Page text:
Performance scorecards provide a straightforward means of integrating metrics into a healthcare organization’s strategic planning. Scorecards are most effective when they have a clear purpose, identifying specific patient populations and outcome measures. According to Baker (2015), “savvy organizations select the best metrics to track that are appropriate to what the organizational staff members wish to measure,” which could include specific issues like patient vital signs or patient satisfaction survey outcomes (p. 224). Moreover, performance scorecards need to be simple, kept on a manageable scale so that the data gleaned can be readily communicated to inform organizational practices, policies, and procedures (Hansel, n.d.). The following performance scorecard includes three core categories including performance, quality, patient safety, and employee engagement, all while focusing on addressing the needs of a specific patient population: adults over the age of 65 who have been diagnosed with Type II Diabetes.
Globally, a nursing shortage is impeding the advancement of healthcare systems around the world. The nursing shortage refers to any situation in which the labor market cannot keep up with patient demands. Causes of the nursing shortage include poor working conditions leading to high turnover rates, insufficient nursing education programs, and lack of incentives for nurses to work in areas of critical concern. Effects of the nursing shortage include further staff shortages due to high stress environments and poor patient care—including higher rates of mortality and morbidity. Nursing shortages have affected almost every region of the world, and may become worse unless concerted efforts are made to remedy the problem.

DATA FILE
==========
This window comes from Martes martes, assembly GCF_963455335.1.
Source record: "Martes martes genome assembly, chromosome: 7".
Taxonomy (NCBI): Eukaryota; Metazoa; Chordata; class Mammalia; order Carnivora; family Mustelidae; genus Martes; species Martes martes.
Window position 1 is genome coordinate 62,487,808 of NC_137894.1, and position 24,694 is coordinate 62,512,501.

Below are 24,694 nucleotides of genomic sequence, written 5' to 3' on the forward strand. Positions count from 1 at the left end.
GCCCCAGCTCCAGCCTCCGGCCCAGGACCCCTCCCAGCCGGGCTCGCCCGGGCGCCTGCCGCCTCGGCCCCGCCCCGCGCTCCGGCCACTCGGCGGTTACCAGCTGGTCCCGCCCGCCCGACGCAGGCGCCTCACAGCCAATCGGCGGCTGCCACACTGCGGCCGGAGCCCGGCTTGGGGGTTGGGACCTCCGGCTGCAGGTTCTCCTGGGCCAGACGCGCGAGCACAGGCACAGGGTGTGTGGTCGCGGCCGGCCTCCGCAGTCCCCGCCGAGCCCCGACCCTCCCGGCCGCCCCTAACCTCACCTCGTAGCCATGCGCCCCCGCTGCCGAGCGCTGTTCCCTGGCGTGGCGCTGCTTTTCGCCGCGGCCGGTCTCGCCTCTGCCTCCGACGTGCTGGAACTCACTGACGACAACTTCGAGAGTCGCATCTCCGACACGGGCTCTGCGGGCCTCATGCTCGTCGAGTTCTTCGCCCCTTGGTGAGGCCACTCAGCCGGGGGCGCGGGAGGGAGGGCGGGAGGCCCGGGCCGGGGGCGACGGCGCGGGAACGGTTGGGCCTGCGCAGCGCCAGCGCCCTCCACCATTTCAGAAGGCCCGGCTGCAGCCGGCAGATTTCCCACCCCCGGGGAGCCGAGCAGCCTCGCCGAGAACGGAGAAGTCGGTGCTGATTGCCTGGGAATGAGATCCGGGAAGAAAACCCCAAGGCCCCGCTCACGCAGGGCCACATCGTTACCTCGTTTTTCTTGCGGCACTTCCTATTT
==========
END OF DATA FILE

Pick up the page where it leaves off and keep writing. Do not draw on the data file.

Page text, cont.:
Even the most advanced healthcare systems in the world are short on nursing staff. As a result, existing nurses are working longer hours under high duress, and are more prone to making errors or experiencing workplace violence and…
Nursing Time Management Strategies
By its very nature, the profession of nursing requires effective time management. Nurses are constantly asked to balance the needs of patients and also the demands of administrators as they care for patients and attend to the bureaucratic aspects of their duties. The nursing shortage has made the need for time management particularly acute. Nurses are often overburdened with the care of many patients, whom they must attend to all at the same time while working long shifts. They must budget their time but still dispense high-quality care. With this in mind, the article by Nelson (2010) entitled "Helping new nurses set priorities" argues that time management skills must be a component of the training of all new nurses. During the first critical years of practice, the nurse develops the habits and assumptions for how she will govern her time.
In general, "orientees' time-management skills improve…
Jones, T. (2010). A holistic framework for nursing time: Implications for theory, practice, and research. Nursing Forum, 45 (30): 185-196. Retrieved from:
Nelson, J. (2010). Helping new nurses set priorities. American Nurse Today, 5.5.
Retrieved from: http://www.americannursetoday.com/article.aspx?id=6620&fid=6592
Nursing Theory -- oy Adaptation Model